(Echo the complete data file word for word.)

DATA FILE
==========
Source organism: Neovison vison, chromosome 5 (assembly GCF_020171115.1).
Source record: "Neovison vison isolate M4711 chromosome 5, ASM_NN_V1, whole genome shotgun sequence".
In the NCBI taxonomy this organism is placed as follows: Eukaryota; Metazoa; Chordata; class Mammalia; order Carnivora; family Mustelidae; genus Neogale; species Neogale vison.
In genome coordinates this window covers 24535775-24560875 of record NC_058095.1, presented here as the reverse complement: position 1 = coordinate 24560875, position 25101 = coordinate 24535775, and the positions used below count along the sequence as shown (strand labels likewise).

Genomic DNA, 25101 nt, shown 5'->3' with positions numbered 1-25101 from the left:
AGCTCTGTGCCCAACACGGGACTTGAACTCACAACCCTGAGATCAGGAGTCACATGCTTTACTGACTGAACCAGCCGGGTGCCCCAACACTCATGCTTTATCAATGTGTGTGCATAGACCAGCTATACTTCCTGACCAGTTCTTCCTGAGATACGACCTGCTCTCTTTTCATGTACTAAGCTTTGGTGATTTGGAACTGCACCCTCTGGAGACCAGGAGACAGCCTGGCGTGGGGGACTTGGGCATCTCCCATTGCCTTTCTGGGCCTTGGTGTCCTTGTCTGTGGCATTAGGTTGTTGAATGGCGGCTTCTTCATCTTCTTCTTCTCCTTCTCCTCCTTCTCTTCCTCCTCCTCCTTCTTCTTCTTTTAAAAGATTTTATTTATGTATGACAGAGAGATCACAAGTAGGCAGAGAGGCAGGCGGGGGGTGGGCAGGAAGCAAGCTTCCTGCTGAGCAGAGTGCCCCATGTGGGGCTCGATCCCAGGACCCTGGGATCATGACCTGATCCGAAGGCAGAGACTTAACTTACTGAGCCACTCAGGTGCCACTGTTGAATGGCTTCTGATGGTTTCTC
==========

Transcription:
Source organism: Neovison vison, chromosome 5 (assembly GCF_020171115.1).
Source record: "Neovison vison isolate M4711 chromosome 5, ASM_NN_V1, whole genome shotgun sequence".
In the NCBI taxonomy this organism is placed as follows: Eukaryota; Metazoa; Chordata; class Mammalia; order Carnivora; family Mustelidae; genus Neogale; species Neogale vison.
In genome coordinates this window covers 24535775-24560875 of record NC_058095.1, presented here as the reverse complement: position 1 = coordinate 24560875, position 25101 = coordinate 24535775, and the positions used below count along the sequence as shown (strand labels likewise).

Genomic DNA, 25101 nt, shown 5'->3' with positions numbered 1-25101 from the left:
AGCTCTGTGCCCAACACGGGACTTGAACTCACAACCCTGAGATCAGGAGTCACATGCTTTACTGACTGAACCAGCCGGGTGCCCCAACACTCATGCTTTATCAATGTGTGTGCATAGACCAGCTATACTTCCTGACCAGTTCTTCCTGAGATACGACCTGCTCTCTTTTCATGTACTAAGCTTTGGTGATTTGGAACTGCACCCTCTGGAGACCAGGAGACAGCCTGGCGTGGGGGACTTGGGCATCTCCCATTGCCTTTCTGGGCCTTGGTGTCCTTGTCTGTGGCATTAGGTTGTTGAATGGCGGCTTCTTCATCTTCTTCTTCTCCTTCTCCTCCTTCTCTTCCTCCTCCTCCTTCTTCTTCTTTTAAAAGATTTTATTTATGTATGACAGAGAGATCACAAGTAGGCAGAGAGGCAGGCGGGGGGTGGGCAGGAAGCAAGCTTCCTGCTGAGCAGAGTGCCCCATGTGGGGCTCGATCCCAGGACCCTGGGATCATGACCTGATCCGAAGGCAGAGACTTAACTTACTGAGCCACTCAGGTGCCACTGTTGAATGGCTTCTGATGGTTTCTC